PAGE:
Chart Number 191

October 30, 2015

By Ekta R. Garg

Because of parent-teacher conferences yesterday and today, Nine has these two days off from school. Having one of the kids home from school can always pose a challenge. (I have to find time for my writing as if I’m pilfering Oreos from the pantry in the dead of the night, shoving them into my mouth as fast as I can. In other words, typing and plotting and creating so fast that I often forget words, create typos, and miss little things that later make me go, “Huh? Who was writing this?”)

When both girls have the day off, they usually keep one another entertained and I end up doing a lot of listening. If only one is home, the situation offers interesting opportunities for conversations. Sometimes the conversations happen spontaneously, and sometimes they really surprise me.

A few weeks ago, when Seven had her days off for parent-teacher conferences, I took her out for a day of errands and “bribed” her with lunch at Panera. Seven couldn’t help sharing with her sister with glee that she got the chance to go out to eat. I decided that day that I would offer Nine the same chance.

Yesterday, owing to the fact that I needed to make a grocery run and go to the bank, I asked Nine if she wanted to eat at Panda Express. After she and I had batted back and forth some ideas, she brightened at the thought of trying something she’d never tried before. I had an ulterior motive for taking her to Panda Express. It was in the parking lot of the grocery store, making it an easy drive for the next stop of the day.

We went to Panda Express and I led her through the line, letting her choose what she wanted to eat and letting her pick where we would sit. As we settled at the table I shared with her the first time I ever ate at Panda Express, which was during my days as a grad student in Chicago at Northwestern.

She ate quietly for a little while, not saying much, and it gave me the opportunity to think about how different Nine and Seven are in personality. If Seven doesn’t have food in her mouth or she’s not sleeping, she’s talking. Constantly. In the shower; on the toilet; during a car ride anywhere. When I go to say good night to her, she always has to get one more thing in before I finally make it clear that it’s bedtime.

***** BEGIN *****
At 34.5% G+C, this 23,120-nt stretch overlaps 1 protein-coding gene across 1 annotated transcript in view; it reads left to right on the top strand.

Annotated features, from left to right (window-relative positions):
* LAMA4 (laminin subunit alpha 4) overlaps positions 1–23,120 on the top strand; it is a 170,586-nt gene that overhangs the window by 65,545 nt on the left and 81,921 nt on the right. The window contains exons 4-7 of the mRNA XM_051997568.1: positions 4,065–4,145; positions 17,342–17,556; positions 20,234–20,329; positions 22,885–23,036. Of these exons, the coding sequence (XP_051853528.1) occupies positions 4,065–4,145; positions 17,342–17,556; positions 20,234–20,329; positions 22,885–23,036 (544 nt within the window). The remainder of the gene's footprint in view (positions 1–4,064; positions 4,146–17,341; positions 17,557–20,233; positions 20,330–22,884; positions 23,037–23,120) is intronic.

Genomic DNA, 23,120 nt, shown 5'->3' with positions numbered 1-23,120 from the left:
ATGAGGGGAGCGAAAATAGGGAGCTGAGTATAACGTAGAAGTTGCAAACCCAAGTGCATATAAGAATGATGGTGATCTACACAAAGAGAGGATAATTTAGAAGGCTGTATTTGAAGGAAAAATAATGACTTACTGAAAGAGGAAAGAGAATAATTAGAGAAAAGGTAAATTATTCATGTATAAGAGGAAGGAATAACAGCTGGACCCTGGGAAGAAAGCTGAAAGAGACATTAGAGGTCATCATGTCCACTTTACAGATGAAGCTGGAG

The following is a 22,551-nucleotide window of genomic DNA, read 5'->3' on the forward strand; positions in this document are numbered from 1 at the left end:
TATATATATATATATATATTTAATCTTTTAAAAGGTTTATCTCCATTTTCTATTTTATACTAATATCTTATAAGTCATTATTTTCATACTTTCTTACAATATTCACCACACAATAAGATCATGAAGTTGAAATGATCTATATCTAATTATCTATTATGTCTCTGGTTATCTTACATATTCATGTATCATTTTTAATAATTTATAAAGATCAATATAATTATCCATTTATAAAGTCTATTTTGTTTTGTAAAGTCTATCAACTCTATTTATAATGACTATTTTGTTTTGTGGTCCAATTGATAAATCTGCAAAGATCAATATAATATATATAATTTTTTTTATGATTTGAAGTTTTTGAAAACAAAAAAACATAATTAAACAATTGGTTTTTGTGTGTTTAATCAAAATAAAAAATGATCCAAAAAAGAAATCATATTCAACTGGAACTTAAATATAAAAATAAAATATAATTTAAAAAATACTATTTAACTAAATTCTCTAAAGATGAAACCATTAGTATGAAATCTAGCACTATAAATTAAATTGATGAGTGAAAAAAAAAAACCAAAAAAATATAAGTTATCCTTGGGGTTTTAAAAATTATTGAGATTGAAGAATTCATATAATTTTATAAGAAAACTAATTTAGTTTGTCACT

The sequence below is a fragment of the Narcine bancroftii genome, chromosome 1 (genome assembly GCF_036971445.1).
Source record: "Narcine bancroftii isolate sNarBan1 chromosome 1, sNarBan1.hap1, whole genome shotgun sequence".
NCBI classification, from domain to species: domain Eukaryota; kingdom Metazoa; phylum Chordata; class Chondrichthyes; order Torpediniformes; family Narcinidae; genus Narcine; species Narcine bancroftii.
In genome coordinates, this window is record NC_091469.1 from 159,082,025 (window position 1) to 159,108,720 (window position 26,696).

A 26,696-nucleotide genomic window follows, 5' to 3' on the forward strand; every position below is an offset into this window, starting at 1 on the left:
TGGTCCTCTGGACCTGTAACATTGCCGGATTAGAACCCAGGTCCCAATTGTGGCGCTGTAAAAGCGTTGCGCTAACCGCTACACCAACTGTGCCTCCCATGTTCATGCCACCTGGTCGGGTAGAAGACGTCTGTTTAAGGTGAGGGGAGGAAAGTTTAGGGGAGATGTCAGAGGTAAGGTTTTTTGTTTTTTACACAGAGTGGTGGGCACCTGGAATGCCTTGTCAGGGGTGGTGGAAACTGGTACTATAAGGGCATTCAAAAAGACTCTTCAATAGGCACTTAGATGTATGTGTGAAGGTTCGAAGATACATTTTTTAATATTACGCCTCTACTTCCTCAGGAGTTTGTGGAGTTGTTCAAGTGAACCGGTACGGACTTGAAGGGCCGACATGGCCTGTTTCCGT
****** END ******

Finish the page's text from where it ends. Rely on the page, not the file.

Nine, on the other hand, doesn’t jump to offer opinions on every single thing. She’ll often listen, watch, and ponder. She does like to talk, don’t get me wrong, but she doesn’t necessarily share an audible stream of consciousness with the world.

After we spent the first five or so minutes eating, I asked Nine if I needed to know anything before going into my conference with her teacher this morning. She joked that she didn’t want homework anymore and then said she knew that was a little too much to ask.

Nine had the same teacher for second and third grades, and her teacher this year is someone different. So I asked her to compare her fourth grade teacher with her teacher for the previous two years. Somehow, even before I realized it, I asked her whether her teacher ever said or did anything odd or, quite frankly, inappropriate.

She shook her head no right away, and I asked whether anyone in school had ever misbehaved with any of the students. Another no.

I told her gently that adults who had bad intentions would often give kids the message that the kids had no right to speak up because they were children. If she ever saw or heard anything that made her uncomfortable, I said, she should feel free to speak up. No one—adult, kid, no one—had the right to touch a child in an inappropriate way or say something out of place.

She grinned. “It’s like that commercial where the woman is taking a shower and the other lady comes and gives her the body lotion and then is rubbing her shoulders and says, ‘Let me know when this gets weird.’”

I affirmed for her that that’s exactly what it was like. Believe me, I kind of skirted my way around this one. In the last few months I’ve become more aware that my older child is growing up and that I’m going to need to start having these kinds of conversations with her.

I read in an article once that talking to children about anything touchy—sex; drugs; molestation; alcohol abuse; insert your worst nightmare here—isn’t a one-time conversation. It’s actually something that happens over time, over a series of conversations, and that these conversations can and should stay open ended. Doing that helps both parents and children feel more comfortable and also sets up the psychological comfort zone that either party has the freedom to digest information and come back with more questions or thoughts.

It’s not an all-in, black or white kind of “talk.” It’s an exchange of ideas. In addition to being her mother, I need to arm her with information to empower her as she prepares to become a woman one day.

Now, if only someone could prepare me for that eventuality.